Skip ahead a decade, and I’m a successful entrepreneur who has built a business and a career off the back of nothing but my writing ability.
I didn’t have a choice.
That’s the power of content marketing. It completely changed my life and took me from my mother’s box room to a high-paying profession that afforded me a successful business and a house of my own (plus, ya know, car, clothes, and a slightly ridiculous number of Kreeptures).
So why wouldn’t you want to hire me to write content for your business? Why wouldn’t you want to invest in a girl who did all that for herself? Without any startup capital or support. No team of workers. No ad budget, Just a laptop and the organic power of her wordsmithery?
That’s my USP.
I’ve been there, done it, and made myself a success.
I can make your business a success in precisely the same way.
Never underestimate the power of your origin story. Whatever it may be, when you think about it in-depth, you will find something in it that’s inspirational. That demonstrates why you’re the best option to buy from or work with.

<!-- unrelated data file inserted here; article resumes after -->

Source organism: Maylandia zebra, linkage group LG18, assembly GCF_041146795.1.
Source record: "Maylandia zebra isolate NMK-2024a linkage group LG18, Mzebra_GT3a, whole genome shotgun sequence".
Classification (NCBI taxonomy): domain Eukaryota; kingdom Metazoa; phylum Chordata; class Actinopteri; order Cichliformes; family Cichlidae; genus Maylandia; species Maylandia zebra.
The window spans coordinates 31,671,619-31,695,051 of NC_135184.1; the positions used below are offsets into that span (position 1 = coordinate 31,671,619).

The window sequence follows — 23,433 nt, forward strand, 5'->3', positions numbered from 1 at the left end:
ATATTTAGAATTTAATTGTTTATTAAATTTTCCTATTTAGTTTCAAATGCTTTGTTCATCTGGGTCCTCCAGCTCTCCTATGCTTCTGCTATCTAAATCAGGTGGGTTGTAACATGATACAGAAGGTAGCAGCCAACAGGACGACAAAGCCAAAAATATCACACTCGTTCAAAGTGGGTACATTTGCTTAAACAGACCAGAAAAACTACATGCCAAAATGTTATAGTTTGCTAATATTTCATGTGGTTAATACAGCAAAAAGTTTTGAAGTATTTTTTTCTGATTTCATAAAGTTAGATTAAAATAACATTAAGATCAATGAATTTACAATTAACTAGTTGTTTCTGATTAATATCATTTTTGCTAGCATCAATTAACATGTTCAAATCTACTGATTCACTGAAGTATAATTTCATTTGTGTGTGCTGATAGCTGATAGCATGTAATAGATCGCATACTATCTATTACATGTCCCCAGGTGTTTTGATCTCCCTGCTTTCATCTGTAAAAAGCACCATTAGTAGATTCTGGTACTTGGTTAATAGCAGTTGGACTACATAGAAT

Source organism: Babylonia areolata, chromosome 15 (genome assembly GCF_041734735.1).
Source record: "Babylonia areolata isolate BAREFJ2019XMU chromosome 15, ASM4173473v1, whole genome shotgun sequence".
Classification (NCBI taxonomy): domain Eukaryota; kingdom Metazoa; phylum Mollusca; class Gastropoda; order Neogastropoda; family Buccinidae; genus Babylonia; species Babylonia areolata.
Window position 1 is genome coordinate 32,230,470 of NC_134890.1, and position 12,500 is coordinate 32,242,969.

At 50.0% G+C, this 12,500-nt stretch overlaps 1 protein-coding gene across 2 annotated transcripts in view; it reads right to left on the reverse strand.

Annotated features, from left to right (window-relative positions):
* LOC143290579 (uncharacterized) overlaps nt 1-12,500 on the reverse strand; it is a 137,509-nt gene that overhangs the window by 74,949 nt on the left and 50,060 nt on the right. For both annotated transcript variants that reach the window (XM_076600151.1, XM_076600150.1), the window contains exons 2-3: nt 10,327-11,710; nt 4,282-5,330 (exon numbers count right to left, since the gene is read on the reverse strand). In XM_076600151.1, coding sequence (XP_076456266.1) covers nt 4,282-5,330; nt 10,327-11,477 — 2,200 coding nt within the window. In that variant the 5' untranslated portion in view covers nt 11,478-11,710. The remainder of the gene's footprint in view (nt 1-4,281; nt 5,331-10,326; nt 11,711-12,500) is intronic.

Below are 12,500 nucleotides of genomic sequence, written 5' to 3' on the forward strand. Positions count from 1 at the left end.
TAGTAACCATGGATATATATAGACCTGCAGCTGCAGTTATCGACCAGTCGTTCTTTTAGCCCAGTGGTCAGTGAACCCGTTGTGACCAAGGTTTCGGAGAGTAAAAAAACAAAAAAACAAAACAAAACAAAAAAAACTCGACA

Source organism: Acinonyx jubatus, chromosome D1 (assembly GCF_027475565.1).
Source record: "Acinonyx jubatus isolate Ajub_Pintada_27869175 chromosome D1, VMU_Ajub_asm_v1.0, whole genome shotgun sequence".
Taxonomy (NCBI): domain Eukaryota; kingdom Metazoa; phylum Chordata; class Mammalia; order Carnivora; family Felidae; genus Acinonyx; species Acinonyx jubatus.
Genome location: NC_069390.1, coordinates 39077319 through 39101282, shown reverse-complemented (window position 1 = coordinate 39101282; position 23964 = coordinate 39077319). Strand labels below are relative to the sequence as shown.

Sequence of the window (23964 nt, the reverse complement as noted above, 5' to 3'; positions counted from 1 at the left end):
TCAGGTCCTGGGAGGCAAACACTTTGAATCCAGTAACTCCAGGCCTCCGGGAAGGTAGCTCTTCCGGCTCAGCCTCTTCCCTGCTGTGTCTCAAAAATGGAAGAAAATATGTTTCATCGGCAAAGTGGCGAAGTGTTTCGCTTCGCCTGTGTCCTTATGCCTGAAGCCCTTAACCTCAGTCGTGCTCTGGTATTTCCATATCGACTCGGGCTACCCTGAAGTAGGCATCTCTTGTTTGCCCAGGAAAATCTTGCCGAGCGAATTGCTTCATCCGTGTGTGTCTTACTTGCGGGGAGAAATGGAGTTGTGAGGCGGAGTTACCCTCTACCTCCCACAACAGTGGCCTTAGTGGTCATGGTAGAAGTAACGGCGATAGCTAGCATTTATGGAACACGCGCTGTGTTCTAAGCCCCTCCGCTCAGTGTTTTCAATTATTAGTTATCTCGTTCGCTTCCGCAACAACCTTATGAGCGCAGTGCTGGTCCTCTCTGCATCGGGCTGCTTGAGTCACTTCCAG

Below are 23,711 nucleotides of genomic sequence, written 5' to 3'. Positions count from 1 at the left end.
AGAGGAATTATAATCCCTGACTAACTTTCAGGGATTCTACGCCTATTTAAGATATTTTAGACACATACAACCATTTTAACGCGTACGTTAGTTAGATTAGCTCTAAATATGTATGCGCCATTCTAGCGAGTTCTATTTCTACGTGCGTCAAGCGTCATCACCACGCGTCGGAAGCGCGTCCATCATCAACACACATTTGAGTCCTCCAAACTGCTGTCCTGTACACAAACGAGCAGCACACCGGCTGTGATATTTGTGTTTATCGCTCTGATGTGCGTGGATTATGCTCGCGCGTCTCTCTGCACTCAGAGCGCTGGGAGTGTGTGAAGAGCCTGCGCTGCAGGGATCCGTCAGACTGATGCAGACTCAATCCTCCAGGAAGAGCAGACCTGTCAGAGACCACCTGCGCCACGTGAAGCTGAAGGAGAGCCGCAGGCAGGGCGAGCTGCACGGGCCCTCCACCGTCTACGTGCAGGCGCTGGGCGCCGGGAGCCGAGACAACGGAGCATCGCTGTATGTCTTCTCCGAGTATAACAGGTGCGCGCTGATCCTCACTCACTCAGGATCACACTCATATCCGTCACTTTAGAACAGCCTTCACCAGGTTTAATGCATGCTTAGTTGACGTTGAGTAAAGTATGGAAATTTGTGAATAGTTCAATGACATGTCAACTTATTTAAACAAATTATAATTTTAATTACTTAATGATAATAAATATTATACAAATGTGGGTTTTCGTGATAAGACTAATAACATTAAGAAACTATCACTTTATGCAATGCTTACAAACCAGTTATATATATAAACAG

And if it’s not quite there yet, if you’re looking at how you run things and thinking, “Well, yeah, I care about sustainability. I have kids at home, and I want their kids to be able to swim in the ocean and breathe clean air. But all I’ve done is use recycled materials in my packaging; that’s not enough.”
Great. You’re getting it. That’s not enough.
How To Market Your USP
Pledge a percentage of profits to a cause you care about. Overhaul your processes and products to ensure complete sustainability. Invest in a fleet of electric vehicles. Share your passion for sustainability with your audience, educate them on the issues, get them riled up about it, then let them figure out that they’d rather buy from you than anyone else.
Regardless of freebies, price, location, or the range on offer.
They’d rather buy from you because you care about the things they care about. You’re doing something to improve the things they want to get better. You care, and you’re proactive in supporting whatever you care about.
Tell your story.
And if your story currently sucks, turn the page. Write a better one.